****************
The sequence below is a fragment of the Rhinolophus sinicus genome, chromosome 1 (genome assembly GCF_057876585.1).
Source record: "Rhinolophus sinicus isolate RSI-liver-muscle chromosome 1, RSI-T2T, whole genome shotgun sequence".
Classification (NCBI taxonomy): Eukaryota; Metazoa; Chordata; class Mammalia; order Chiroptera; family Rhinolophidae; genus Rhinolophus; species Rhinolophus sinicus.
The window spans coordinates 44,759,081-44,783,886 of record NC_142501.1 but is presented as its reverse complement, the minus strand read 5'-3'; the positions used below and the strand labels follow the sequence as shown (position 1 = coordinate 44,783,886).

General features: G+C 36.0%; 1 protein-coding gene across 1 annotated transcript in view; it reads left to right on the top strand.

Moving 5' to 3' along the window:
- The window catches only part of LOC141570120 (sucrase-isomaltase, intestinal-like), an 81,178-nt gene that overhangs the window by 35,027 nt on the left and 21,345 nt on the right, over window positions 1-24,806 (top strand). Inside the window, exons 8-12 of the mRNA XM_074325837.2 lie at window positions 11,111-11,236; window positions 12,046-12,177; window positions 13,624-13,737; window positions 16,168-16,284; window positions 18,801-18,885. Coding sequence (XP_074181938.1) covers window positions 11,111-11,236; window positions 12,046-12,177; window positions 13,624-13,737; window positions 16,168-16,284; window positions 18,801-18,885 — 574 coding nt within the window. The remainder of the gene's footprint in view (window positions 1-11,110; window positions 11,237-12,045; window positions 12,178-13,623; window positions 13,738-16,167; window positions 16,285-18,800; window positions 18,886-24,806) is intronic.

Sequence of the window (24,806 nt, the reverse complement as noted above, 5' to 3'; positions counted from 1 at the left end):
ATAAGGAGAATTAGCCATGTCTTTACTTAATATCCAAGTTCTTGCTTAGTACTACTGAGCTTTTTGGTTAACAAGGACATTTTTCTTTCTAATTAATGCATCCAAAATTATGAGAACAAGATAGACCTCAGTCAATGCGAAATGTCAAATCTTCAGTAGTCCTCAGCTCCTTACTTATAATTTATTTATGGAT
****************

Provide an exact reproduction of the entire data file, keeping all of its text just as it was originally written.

The sequence below is a fragment of the Rhinolophus sinicus genome, chromosome 1 (genome assembly GCF_057876585.1).
Source record: "Rhinolophus sinicus isolate RSI-liver-muscle chromosome 1, RSI-T2T, whole genome shotgun sequence".
Classification (NCBI taxonomy): Eukaryota; Metazoa; Chordata; class Mammalia; order Chiroptera; family Rhinolophidae; genus Rhinolophus; species Rhinolophus sinicus.
The window spans coordinates 44,759,081-44,783,886 of record NC_142501.1 but is presented as its reverse complement, the minus strand read 5'-3'; the positions used below and the strand labels follow the sequence as shown (position 1 = coordinate 44,783,886).

General features: G+C 36.0%; 1 protein-coding gene across 1 annotated transcript in view; it reads left to right on the top strand.

Moving 5' to 3' along the window:
- The window catches only part of LOC141570120 (sucrase-isomaltase, intestinal-like), an 81,178-nt gene that overhangs the window by 35,027 nt on the left and 21,345 nt on the right, over window positions 1-24,806 (top strand). Inside the window, exons 8-12 of the mRNA XM_074325837.2 lie at window positions 11,111-11,236; window positions 12,046-12,177; window positions 13,624-13,737; window positions 16,168-16,284; window positions 18,801-18,885. Coding sequence (XP_074181938.1) covers window positions 11,111-11,236; window positions 12,046-12,177; window positions 13,624-13,737; window positions 16,168-16,284; window positions 18,801-18,885 — 574 coding nt within the window. The remainder of the gene's footprint in view (window positions 1-11,110; window positions 11,237-12,045; window positions 12,178-13,623; window positions 13,738-16,167; window positions 16,285-18,800; window positions 18,886-24,806) is intronic.

Sequence of the window (24,806 nt, the reverse complement as noted above, 5' to 3'; positions counted from 1 at the left end):
ATAAGGAGAATTAGCCATGTCTTTACTTAATATCCAAGTTCTTGCTTAGTACTACTGAGCTTTTTGGTTAACAAGGACATTTTTCTTTCTAATTAATGCATCCAAAATTATGAGAACAAGATAGACCTCAGTCAATGCGAAATGTCAAATCTTCAGTAGTCCTCAGCTCCTTACTTATAATTTATTTATGGAT